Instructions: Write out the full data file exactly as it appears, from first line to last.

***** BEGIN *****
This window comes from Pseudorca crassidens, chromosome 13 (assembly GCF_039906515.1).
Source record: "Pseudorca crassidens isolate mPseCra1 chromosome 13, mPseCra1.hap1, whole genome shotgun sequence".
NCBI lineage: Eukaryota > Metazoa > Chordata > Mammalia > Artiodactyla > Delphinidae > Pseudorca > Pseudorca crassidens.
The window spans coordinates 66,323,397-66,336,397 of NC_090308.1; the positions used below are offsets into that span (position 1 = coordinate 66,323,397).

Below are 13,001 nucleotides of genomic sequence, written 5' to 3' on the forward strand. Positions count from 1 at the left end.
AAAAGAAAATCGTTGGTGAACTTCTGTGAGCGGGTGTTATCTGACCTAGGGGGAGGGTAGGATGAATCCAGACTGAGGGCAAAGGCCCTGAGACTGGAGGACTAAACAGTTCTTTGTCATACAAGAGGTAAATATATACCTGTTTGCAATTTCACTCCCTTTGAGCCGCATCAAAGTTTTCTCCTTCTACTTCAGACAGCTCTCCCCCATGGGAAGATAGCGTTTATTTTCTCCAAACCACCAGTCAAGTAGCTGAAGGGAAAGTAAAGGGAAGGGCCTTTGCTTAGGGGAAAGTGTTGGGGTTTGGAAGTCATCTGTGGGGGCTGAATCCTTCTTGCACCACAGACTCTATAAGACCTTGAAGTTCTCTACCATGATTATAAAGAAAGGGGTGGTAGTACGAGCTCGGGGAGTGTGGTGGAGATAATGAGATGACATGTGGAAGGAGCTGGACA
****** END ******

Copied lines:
This window comes from Pseudorca crassidens, chromosome 13 (assembly GCF_039906515.1).
Source record: "Pseudorca crassidens isolate mPseCra1 chromosome 13, mPseCra1.hap1, whole genome shotgun sequence".
NCBI lineage: Eukaryota > Metazoa > Chordata > Mammalia > Artiodactyla > Delphinidae > Pseudorca > Pseudorca crassidens.
The window spans coordinates 66,323,397-66,336,397 of NC_090308.1; the positions used below are offsets into that span (position 1 = coordinate 66,323,397).

Below are 13,001 nucleotides of genomic sequence, written 5' to 3' on the forward strand. Positions count from 1 at the left end.
AAAAGAAAATCGTTGGTGAACTTCTGTGAGCGGGTGTTATCTGACCTAGGGGGAGGGTAGGATGAATCCAGACTGAGGGCAAAGGCCCTGAGACTGGAGGACTAAACAGTTCTTTGTCATACAAGAGGTAAATATATACCTGTTTGCAATTTCACTCCCTTTGAGCCGCATCAAAGTTTTCTCCTTCTACTTCAGACAGCTCTCCCCCATGGGAAGATAGCGTTTATTTTCTCCAAACCACCAGTCAAGTAGCTGAAGGGAAAGTAAAGGGAAGGGCCTTTGCTTAGGGGAAAGTGTTGGGGTTTGGAAGTCATCTGTGGGGGCTGAATCCTTCTTGCACCACAGACTCTATAAGACCTTGAAGTTCTCTACCATGATTATAAAGAAAGGGGTGGTAGTACGAGCTCGGGGAGTGTGGTGGAGATAATGAGATGACATGTGGAAGGAGCTGGACA